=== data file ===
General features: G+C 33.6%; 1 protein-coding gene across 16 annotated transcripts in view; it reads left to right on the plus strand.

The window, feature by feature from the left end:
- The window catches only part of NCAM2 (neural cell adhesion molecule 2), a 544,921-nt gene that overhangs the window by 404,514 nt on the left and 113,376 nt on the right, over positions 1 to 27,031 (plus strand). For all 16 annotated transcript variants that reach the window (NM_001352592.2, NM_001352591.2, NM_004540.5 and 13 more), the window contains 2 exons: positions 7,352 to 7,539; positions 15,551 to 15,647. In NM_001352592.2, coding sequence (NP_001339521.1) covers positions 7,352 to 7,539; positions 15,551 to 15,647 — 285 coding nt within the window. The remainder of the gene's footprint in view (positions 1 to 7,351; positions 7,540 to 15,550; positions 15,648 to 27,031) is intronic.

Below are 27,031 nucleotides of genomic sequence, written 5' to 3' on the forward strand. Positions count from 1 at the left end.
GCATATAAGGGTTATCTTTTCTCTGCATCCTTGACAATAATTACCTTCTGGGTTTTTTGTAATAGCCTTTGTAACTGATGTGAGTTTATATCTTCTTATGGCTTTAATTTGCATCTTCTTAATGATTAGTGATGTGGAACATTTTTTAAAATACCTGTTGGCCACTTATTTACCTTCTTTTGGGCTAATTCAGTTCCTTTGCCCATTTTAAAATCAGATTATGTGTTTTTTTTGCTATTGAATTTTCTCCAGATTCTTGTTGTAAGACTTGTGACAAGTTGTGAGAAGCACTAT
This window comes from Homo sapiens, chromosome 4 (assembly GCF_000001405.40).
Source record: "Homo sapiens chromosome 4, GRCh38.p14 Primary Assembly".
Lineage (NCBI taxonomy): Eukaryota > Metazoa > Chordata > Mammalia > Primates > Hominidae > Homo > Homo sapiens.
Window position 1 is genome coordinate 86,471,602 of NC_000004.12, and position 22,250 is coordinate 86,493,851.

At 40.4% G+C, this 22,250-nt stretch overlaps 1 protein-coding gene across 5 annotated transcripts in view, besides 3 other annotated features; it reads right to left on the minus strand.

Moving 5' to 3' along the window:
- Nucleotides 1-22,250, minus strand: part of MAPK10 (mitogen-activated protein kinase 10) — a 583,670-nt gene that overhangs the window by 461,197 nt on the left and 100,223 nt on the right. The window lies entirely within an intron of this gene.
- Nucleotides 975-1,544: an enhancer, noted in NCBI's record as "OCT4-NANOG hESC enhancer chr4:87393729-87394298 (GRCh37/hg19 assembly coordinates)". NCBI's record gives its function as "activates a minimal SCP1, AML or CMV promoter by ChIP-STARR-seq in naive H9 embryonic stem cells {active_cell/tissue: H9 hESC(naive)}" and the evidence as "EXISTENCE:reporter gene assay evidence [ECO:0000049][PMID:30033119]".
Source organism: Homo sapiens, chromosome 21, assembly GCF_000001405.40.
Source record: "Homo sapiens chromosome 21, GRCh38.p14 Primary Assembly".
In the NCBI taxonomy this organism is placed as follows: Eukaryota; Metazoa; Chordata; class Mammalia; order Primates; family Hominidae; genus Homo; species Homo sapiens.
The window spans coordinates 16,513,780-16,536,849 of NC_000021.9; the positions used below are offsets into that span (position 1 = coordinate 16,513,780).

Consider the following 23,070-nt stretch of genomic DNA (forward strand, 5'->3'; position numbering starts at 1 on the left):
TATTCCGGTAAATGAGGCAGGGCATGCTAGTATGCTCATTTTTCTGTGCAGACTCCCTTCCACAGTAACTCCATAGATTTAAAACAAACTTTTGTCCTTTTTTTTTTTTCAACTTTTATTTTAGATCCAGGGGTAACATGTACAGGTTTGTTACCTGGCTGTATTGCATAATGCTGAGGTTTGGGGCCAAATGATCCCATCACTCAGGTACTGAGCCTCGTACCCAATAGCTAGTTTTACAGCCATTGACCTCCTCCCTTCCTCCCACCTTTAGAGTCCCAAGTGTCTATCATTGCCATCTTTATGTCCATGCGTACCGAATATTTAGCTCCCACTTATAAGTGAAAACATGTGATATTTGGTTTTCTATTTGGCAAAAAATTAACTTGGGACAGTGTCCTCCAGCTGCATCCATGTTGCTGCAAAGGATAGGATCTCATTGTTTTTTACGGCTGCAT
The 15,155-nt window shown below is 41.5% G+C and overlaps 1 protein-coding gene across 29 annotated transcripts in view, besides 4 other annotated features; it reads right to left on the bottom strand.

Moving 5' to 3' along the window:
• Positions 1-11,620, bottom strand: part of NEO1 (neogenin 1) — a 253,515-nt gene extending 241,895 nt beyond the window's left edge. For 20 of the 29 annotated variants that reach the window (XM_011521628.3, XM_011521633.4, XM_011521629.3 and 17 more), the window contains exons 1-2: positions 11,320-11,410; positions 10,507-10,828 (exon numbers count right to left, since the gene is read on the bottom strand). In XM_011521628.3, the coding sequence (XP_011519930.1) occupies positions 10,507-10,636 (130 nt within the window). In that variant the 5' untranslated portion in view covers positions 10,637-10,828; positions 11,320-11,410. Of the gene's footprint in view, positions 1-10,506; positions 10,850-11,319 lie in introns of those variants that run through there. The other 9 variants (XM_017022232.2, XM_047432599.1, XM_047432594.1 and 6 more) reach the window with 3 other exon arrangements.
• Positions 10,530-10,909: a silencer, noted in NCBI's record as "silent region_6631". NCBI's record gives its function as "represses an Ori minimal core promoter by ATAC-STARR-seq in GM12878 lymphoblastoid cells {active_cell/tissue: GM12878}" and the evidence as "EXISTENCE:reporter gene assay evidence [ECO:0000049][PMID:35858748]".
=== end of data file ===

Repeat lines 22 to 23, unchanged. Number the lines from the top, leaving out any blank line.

• Positions 1-11,620, bottom strand: part of NEO1 (neogenin 1) — a 253,515-nt gene extending 241,895 nt beyond the window's left edge. For 20 of the 29 annotated variants that reach the window (XM_011521628.3, XM_011521633.4, XM_011521629.3 and 17 more), the window contains exons 1-2: positions 11,320-11,410; positions 10,507-10,828 (exon numbers count right to left, since the gene is read on the bottom strand). In XM_011521628.3, the coding sequence (XP_011519930.1) occupies positions 10,507-10,636 (130 nt within the window). In that variant the 5' untranslated portion in view covers positions 10,637-10,828; positions 11,320-11,410. Of the gene's footprint in view, positions 1-10,506; positions 10,850-11,319 lie in introns of those variants that run through there. The other 9 variants (XM_017022232.2, XM_047432599.1, XM_047432594.1 and 6 more) reach the window with 3 other exon arrangements.
• Positions 10,530-10,909: a silencer, noted in NCBI's record as "silent region_6631". NCBI's record gives its function as "represses an Ori minimal core promoter by ATAC-STARR-seq in GM12878 lymphoblastoid cells {active_cell/tissue: GM12878}" and the evidence as "EXISTENCE:reporter gene assay evidence [ECO:0000049][PMID:35858748]".